And so at the end of the Kickstarter campaign, I talked to my former CEO Matt Meeker, and I told him, I've absolutely loved my experience at BarkBox but I have to go try doing this. And he was very understanding and very encouraging. And in fact, he gave me office space. And my first desk was at BarkBox. So I left BarkBox on my last day, we had a going away party, and then the next day, I was right back at my desk, but no longer getting paid. Not sure if I recommend that path. And, and that was sort of how it came to be. And then and then we ended up launching Andie in April of 2017 so just four months after my last day at BarkBox.
James McKinney: Oh, my goodness, incredible story. But so many questions I have. You mentioned Kickstarter, two week run, you talking to a camera. As you're talking about Kickstarter, I was like, wait, we haven't even talked about prototypes yet. So then you mentioned you're talking to a camera. So literally, it is just you sharing the story, which then I have to go back to your graduate studies is in storytelling, right? And now, of course, with where you're at now, with the growth of Andie, we know, I mean everyone I think at this point knows, I think we all know story is important, we probably don't know how to craft a story very well.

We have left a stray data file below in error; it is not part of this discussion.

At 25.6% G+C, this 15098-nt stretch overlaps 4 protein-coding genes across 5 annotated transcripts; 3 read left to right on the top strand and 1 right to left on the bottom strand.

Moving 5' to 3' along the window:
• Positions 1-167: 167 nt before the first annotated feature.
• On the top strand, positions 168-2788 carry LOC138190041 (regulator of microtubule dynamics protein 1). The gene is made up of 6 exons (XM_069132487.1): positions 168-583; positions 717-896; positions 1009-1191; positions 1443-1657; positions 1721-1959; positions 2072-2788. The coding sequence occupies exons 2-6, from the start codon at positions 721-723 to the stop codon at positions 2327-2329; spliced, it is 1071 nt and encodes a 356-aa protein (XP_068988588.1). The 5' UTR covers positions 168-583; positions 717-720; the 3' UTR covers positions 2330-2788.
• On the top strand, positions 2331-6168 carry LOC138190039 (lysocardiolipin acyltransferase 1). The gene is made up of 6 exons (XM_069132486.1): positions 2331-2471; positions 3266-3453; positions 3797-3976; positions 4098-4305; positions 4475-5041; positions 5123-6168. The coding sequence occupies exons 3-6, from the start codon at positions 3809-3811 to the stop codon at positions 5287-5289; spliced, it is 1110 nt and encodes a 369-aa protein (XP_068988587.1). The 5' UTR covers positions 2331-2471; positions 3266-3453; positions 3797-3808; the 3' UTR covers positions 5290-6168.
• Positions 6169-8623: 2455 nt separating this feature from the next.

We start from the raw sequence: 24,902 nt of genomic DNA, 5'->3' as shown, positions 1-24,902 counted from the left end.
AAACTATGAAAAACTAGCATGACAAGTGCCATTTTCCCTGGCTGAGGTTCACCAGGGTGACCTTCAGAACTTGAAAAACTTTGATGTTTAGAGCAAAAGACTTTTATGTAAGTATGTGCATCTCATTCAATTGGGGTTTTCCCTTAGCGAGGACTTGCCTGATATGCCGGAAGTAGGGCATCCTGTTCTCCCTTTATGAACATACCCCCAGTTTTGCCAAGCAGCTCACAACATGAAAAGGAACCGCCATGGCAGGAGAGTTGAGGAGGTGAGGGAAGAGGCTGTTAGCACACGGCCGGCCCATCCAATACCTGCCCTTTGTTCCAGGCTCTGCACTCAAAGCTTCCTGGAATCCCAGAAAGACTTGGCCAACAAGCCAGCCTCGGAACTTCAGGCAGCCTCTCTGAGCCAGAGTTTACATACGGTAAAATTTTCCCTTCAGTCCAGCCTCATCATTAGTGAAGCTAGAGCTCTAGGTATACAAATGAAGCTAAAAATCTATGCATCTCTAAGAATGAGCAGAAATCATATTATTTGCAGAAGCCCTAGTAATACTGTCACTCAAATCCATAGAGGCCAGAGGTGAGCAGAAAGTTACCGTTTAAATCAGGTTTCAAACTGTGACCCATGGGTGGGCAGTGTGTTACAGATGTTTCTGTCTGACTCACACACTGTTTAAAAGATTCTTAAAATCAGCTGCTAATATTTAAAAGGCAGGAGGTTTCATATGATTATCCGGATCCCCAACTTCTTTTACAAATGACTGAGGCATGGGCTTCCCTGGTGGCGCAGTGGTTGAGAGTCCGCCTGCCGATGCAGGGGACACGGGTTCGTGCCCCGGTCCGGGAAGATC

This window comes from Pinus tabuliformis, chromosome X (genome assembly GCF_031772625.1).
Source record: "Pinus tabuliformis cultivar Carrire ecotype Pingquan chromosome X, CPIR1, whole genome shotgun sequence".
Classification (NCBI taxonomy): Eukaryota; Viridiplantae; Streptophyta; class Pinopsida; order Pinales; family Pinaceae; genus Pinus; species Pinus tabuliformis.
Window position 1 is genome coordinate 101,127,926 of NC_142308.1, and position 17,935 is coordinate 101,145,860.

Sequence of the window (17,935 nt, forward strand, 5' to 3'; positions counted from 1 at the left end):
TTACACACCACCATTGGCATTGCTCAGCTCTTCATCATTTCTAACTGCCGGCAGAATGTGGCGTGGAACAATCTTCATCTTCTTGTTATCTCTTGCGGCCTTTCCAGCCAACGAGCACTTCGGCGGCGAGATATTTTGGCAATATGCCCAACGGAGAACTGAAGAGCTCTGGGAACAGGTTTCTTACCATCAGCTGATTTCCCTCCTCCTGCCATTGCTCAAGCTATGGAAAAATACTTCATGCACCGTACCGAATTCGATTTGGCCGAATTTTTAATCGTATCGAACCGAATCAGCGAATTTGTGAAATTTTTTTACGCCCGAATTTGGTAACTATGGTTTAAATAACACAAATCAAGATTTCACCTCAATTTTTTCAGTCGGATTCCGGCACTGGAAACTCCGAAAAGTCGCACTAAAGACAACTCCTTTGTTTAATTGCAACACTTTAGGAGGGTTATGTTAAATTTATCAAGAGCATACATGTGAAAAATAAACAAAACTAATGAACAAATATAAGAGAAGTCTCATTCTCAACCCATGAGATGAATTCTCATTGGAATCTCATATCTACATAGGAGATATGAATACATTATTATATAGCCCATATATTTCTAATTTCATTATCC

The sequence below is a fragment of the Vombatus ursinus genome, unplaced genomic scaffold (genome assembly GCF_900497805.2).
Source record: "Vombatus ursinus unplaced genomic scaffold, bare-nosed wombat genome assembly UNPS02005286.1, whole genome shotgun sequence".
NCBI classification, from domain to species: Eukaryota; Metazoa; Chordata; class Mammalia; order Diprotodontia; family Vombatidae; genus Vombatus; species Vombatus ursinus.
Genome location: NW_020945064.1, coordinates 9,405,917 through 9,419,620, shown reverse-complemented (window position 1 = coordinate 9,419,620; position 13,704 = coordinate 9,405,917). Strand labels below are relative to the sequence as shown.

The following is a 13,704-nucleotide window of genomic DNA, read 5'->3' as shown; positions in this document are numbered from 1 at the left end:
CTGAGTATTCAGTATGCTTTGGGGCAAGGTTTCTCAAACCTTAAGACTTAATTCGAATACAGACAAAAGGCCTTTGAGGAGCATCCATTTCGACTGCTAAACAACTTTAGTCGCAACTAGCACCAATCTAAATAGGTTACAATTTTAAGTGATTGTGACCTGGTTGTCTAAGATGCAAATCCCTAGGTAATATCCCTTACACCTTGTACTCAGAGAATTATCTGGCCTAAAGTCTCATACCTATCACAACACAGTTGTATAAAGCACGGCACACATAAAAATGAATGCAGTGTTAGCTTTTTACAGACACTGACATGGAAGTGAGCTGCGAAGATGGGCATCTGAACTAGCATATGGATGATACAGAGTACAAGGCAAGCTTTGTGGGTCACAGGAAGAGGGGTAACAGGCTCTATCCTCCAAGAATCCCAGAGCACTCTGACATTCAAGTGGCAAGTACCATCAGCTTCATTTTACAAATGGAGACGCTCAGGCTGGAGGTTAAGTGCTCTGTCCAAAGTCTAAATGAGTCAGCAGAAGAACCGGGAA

But let's talk about that talking head video for Kickstarter, right? Like your two week run. And it's just you to a camera, telling the story of what it is you're trying to accomplish, to the point that you can raise $20,000 on just a "here's what I want to accomplish." When you think of storytelling for that campaign, where you have nothing but ambition, a pain point you're trying to solve, and a market opportunity, although I don't even know if that was really part of the Kickstarter story, because most people don't care about that. They just care about a product. You know, like, what was the story? If you can remember, what was the story you were painting for that campaign?